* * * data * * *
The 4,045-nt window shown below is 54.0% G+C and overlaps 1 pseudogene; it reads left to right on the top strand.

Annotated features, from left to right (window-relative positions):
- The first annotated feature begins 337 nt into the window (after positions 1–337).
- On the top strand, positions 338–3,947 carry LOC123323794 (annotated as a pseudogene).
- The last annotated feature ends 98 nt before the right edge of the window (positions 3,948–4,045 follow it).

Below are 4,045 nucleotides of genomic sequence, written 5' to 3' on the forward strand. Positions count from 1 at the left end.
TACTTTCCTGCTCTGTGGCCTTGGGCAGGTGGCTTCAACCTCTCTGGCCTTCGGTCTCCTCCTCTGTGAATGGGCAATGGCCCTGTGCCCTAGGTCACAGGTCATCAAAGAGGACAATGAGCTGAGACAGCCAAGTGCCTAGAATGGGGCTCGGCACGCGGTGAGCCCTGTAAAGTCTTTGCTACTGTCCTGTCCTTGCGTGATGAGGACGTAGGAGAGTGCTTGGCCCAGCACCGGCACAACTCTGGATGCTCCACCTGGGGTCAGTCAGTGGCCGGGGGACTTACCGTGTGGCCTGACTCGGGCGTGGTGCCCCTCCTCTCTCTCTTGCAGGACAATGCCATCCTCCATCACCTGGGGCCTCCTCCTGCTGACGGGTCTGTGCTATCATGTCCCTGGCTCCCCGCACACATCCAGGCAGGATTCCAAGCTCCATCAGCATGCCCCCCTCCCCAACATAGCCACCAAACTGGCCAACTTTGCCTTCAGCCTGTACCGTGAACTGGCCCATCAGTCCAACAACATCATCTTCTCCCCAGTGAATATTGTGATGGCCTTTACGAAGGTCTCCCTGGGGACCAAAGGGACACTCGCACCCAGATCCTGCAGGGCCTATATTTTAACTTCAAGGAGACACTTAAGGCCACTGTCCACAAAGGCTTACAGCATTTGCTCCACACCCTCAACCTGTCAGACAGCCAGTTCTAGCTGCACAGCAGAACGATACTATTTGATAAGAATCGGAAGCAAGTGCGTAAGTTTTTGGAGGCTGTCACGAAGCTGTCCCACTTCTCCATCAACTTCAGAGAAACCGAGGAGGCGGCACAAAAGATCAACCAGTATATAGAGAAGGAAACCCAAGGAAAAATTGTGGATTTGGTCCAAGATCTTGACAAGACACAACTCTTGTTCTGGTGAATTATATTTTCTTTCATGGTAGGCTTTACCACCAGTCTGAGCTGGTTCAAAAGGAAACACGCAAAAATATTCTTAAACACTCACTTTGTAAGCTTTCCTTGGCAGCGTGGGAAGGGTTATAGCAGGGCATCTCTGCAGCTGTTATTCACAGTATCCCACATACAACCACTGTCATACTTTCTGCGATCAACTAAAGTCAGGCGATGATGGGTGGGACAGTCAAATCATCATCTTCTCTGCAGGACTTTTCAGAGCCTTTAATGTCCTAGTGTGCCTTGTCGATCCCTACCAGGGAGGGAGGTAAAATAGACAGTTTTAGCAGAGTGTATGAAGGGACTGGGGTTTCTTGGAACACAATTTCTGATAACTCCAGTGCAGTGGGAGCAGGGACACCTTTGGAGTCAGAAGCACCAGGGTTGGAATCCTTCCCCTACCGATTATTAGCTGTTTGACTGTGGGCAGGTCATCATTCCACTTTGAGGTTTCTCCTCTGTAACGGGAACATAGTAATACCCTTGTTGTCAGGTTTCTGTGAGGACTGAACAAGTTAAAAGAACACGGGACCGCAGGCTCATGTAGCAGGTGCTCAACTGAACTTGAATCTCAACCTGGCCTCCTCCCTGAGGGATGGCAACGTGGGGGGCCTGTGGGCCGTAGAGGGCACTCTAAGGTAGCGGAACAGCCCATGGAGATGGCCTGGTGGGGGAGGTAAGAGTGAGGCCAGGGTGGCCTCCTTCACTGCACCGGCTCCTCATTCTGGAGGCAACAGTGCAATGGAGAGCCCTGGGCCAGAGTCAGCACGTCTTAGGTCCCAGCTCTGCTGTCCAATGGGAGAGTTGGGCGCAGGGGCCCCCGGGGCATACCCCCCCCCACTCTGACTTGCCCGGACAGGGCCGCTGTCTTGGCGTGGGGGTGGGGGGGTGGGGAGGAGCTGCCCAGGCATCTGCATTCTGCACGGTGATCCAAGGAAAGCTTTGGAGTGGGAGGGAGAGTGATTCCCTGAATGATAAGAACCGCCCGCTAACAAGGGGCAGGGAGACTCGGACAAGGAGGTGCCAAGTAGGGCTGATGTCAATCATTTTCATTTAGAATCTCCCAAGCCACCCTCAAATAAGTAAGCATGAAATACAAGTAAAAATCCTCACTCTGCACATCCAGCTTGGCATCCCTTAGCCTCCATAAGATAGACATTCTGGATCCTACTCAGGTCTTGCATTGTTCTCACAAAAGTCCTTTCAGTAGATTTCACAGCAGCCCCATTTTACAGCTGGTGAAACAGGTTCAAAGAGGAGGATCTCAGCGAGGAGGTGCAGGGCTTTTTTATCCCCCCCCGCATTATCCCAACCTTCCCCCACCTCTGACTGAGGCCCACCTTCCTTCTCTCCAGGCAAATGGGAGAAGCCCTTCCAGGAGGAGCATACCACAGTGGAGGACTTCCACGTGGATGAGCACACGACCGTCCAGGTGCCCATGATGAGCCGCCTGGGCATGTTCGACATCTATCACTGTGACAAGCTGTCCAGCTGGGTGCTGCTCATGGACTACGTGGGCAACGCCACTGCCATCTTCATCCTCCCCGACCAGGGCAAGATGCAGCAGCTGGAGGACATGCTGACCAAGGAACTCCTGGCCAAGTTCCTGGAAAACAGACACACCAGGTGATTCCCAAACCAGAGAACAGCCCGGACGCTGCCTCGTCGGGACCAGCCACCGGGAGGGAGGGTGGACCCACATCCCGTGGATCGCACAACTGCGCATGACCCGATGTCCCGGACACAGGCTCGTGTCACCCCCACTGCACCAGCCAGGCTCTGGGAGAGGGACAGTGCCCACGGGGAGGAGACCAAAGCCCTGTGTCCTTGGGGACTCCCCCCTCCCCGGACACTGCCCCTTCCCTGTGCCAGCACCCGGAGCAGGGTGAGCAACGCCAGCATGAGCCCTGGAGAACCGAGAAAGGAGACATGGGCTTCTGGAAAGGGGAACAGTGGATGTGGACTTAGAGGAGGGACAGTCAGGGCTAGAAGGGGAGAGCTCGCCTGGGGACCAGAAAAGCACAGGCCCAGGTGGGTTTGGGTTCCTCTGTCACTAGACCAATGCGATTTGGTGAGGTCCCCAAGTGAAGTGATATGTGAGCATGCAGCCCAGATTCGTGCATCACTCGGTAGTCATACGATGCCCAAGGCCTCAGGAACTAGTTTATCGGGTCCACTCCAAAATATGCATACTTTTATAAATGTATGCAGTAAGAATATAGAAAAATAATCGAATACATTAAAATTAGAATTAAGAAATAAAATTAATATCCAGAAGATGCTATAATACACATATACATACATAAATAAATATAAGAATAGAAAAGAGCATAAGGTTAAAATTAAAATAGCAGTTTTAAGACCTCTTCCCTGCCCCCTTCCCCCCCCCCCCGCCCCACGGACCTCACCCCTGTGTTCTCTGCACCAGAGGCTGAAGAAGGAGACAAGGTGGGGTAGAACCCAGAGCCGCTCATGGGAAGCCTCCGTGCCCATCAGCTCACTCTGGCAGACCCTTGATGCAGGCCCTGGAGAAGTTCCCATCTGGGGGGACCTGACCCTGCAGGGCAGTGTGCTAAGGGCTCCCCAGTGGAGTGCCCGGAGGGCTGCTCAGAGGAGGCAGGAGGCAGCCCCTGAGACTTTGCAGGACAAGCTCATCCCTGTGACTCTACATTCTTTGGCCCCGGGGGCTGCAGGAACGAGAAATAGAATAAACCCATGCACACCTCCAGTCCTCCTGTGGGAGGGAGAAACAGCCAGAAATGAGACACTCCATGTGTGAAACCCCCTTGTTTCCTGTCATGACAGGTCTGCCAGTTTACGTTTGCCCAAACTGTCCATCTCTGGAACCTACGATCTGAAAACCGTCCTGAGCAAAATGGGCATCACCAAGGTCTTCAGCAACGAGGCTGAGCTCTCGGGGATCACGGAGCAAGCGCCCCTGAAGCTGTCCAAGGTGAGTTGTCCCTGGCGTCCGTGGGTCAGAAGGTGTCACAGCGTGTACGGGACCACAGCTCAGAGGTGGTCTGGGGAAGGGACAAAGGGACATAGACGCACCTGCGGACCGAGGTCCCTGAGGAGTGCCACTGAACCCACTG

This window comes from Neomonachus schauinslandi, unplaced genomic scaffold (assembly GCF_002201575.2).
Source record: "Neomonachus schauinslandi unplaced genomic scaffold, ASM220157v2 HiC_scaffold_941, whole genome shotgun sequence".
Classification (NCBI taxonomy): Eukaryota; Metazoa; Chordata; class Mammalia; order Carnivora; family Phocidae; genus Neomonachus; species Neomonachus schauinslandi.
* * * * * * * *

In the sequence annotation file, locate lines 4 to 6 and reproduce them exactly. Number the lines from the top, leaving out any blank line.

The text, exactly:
- On the top strand, positions 338–3,947 carry LOC123323794 (annotated as a pseudogene).
- The last annotated feature ends 98 nt before the right edge of the window (positions 3,948–4,045 follow it).

Below are 4,045 nucleotides of genomic sequence, written 5' to 3' on the forward strand. Positions count from 1 at the left end.